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Approval delays and land use regulations by municipalities are limiting housing affordability across Canada, according to a recent study by Canada Mortgage and Housing Corp.

Rules about the development and use of land can limit what developers are allowed to do and may hold back the development of new housing due to suboptimal implementation, the national housing agency said.

CMHC said its analysis shows that municipalities with higher overall land-use regulation have lower housing affordability.

“You can achieve certain objectives with regulation, but if it sort of slows down housing supply, the consequence might be less affordability,” CMHC’s chief economist, Bob Dugan, said in an interview.

The study said Greater Toronto and Greater Vancouver have the highest level of municipal land use regulations and stand out sharply relative to other regions in Canada. Meanwhile, the Atlantic provinces, Quebec and the Prairies are much less regulated, having a regulatory burden when it comes to land use that is 23 to 34 per cent lower than in the Greater Toronto Area.

To assess the amount of regulation in individual markets, Dugan said municipalities were surveyed about regulations such as density limits (which was one of the lower-correlating factors), availability of land for residential development and lot-size requirements.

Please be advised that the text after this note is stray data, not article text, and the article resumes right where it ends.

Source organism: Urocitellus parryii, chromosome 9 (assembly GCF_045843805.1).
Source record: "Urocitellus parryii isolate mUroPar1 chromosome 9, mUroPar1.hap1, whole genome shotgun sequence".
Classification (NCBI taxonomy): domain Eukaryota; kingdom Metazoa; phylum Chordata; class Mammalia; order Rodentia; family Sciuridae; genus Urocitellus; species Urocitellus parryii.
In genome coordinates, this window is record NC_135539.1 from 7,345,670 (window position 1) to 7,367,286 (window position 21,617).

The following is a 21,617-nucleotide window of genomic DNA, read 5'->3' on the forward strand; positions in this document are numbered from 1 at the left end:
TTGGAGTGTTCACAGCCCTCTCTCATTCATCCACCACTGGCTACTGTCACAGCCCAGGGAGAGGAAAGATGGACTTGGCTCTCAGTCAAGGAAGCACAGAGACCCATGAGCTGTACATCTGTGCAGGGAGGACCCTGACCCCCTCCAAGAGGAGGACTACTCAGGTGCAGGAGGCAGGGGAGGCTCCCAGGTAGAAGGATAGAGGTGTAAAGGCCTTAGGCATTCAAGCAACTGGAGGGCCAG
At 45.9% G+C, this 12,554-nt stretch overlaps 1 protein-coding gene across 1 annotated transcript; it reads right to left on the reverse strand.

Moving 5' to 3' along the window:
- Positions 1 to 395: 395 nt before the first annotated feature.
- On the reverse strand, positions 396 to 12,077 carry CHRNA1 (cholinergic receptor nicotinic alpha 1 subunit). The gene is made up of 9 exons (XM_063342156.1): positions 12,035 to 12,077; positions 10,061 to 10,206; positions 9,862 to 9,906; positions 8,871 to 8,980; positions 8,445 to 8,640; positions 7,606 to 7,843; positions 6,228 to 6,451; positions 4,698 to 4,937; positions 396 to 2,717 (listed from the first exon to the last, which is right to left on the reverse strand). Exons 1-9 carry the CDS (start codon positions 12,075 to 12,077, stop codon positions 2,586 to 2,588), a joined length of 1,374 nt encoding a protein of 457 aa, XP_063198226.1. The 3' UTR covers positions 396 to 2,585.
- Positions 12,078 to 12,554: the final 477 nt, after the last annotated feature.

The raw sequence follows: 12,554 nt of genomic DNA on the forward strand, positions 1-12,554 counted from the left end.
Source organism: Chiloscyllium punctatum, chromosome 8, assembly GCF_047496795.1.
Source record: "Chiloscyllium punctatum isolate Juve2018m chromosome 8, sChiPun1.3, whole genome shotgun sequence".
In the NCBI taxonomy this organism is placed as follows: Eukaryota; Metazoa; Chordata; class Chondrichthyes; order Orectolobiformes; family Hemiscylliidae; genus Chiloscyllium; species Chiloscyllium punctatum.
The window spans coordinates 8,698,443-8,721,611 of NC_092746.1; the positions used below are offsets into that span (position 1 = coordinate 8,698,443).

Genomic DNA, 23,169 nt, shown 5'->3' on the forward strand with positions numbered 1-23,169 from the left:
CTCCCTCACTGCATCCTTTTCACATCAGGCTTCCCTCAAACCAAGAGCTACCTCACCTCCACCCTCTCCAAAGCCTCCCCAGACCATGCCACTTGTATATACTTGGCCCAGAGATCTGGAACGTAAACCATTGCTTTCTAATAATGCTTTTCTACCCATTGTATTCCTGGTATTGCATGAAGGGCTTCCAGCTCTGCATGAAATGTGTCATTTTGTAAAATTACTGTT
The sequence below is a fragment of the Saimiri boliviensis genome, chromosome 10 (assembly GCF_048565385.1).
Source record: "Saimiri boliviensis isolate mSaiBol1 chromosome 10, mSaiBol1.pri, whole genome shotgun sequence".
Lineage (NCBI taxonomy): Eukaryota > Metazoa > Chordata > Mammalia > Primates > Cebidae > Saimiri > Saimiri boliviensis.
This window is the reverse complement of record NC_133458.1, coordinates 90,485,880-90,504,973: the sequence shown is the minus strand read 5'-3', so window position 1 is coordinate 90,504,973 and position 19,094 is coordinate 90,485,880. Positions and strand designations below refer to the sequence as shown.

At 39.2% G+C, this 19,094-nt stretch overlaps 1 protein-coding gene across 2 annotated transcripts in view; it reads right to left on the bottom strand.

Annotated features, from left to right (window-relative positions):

They were also asked about permit approval processing times and the degree of involvement city councils, community organizations or other stakeholders have in the process of getting approvals done.

“Often regulations have other good intentions, for example, regulations that make the housing system greener or more climate-friendly,” Dugan said. “There are good reasons for certain regulations, but I think we have to look at them all and realize that there’s a cost benefit.”

Municipalities should look at individual regulations, assess their goals, compare that with what it can do to affordability and make a choice, he said.

Dugan said that it may be worth sacrificing some affordability for regulations that aim to make housing greener. But for other regulations, affordability may be more important and compromises may need to be made, he said.

“It’s a way to look at regulation as a whole and try to realize (which) regulation does slow down supply response. This can come at the expense of affordability,” he said.

CMHC measured the house-price-to-income ratio to show how regulation relates to housing affordability. It said Greater Toronto and Greater Vancouver have the highest house price to income ratios, and are shown to have much lower housing affordability relative to other regions in Canada.

It also pointed to long approval times for new developments, which it said can make building projects more costly, thus affecting affordability.

The Greater Toronto and Greater Vancouver areas have the longest approval times in Canada, which are almost four times as long as regions with more affordable housing, it said.

Dugan noted that there will be other factors that affect supply response and contribute to “deteriorating affordability,” aside from regulation.

“I don’t want to pretend that regulation is the only issue at play here,” he said. “There will be other pieces to the puzzle as well that affect the supply response.”


Story by: Financial Post